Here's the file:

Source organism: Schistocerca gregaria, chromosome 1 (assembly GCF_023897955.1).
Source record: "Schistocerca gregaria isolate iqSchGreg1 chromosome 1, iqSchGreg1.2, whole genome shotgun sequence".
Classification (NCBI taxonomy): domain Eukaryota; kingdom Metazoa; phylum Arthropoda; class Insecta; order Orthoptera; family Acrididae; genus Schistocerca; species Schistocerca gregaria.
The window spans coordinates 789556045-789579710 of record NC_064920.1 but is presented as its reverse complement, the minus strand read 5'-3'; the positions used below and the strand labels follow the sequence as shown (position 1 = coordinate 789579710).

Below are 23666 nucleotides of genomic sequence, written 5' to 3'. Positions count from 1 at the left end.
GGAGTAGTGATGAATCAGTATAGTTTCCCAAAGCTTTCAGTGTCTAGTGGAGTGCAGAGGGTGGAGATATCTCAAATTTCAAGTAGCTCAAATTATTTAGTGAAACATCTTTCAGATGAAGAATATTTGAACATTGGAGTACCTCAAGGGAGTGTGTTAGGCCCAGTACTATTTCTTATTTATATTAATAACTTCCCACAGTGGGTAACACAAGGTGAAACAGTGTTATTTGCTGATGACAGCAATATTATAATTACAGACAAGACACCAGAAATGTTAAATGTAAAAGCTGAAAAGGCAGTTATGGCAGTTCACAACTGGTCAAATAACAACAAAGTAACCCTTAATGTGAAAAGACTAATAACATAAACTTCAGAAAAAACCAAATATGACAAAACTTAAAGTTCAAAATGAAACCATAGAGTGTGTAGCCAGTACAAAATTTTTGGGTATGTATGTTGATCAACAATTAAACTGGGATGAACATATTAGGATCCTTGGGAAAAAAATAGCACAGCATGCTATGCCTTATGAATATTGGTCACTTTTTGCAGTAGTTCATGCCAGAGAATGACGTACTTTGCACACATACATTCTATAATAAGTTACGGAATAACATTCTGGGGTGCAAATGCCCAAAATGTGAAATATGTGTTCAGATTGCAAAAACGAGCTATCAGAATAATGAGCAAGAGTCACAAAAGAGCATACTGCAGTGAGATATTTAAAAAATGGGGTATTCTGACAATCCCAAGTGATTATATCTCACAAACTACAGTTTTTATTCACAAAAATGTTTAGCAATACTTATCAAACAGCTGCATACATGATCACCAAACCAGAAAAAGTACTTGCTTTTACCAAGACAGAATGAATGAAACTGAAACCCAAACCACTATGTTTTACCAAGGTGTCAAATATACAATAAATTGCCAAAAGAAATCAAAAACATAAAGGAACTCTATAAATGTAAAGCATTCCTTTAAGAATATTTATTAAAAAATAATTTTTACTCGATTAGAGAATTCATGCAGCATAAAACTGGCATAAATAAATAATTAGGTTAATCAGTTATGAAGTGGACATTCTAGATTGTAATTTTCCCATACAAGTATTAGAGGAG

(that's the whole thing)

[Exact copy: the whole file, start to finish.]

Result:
Source organism: Schistocerca gregaria, chromosome 1 (assembly GCF_023897955.1).
Source record: "Schistocerca gregaria isolate iqSchGreg1 chromosome 1, iqSchGreg1.2, whole genome shotgun sequence".
Classification (NCBI taxonomy): domain Eukaryota; kingdom Metazoa; phylum Arthropoda; class Insecta; order Orthoptera; family Acrididae; genus Schistocerca; species Schistocerca gregaria.
The window spans coordinates 789556045-789579710 of record NC_064920.1 but is presented as its reverse complement, the minus strand read 5'-3'; the positions used below and the strand labels follow the sequence as shown (position 1 = coordinate 789579710).

Below are 23666 nucleotides of genomic sequence, written 5' to 3'. Positions count from 1 at the left end.
GGAGTAGTGATGAATCAGTATAGTTTCCCAAAGCTTTCAGTGTCTAGTGGAGTGCAGAGGGTGGAGATATCTCAAATTTCAAGTAGCTCAAATTATTTAGTGAAACATCTTTCAGATGAAGAATATTTGAACATTGGAGTACCTCAAGGGAGTGTGTTAGGCCCAGTACTATTTCTTATTTATATTAATAACTTCCCACAGTGGGTAACACAAGGTGAAACAGTGTTATTTGCTGATGACAGCAATATTATAATTACAGACAAGACACCAGAAATGTTAAATGTAAAAGCTGAAAAGGCAGTTATGGCAGTTCACAACTGGTCAAATAACAACAAAGTAACCCTTAATGTGAAAAGACTAATAACATAAACTTCAGAAAAAACCAAATATGACAAAACTTAAAGTTCAAAATGAAACCATAGAGTGTGTAGCCAGTACAAAATTTTTGGGTATGTATGTTGATCAACAATTAAACTGGGATGAACATATTAGGATCCTTGGGAAAAAAATAGCACAGCATGCTATGCCTTATGAATATTGGTCACTTTTTGCAGTAGTTCATGCCAGAGAATGACGTACTTTGCACACATACATTCTATAATAAGTTACGGAATAACATTCTGGGGTGCAAATGCCCAAAATGTGAAATATGTGTTCAGATTGCAAAAACGAGCTATCAGAATAATGAGCAAGAGTCACAAAAGAGCATACTGCAGTGAGATATTTAAAAAATGGGGTATTCTGACAATCCCAAGTGATTATATCTCACAAACTACAGTTTTTATTCACAAAAATGTTTAGCAATACTTATCAAACAGCTGCATACATGATCACCAAACCAGAAAAAGTACTTGCTTTTACCAAGACAGAATGAATGAAACTGAAACCCAAACCACTATGTTTTACCAAGGTGTCAAATATACAATAAATTGCCAAAAGAAATCAAAAACATAAAGGAACTCTATAAATGTAAAGCATTCCTTTAAGAATATTTATTAAAAAATAATTTTTACTCGATTAGAGAATTCATGCAGCATAAAACTGGCATAAATAAATAATTAGGTTAATCAGTTATGAAGTGGACATTCTAGATTGTAATTTTCCCATACAAGTATTAGAGGAG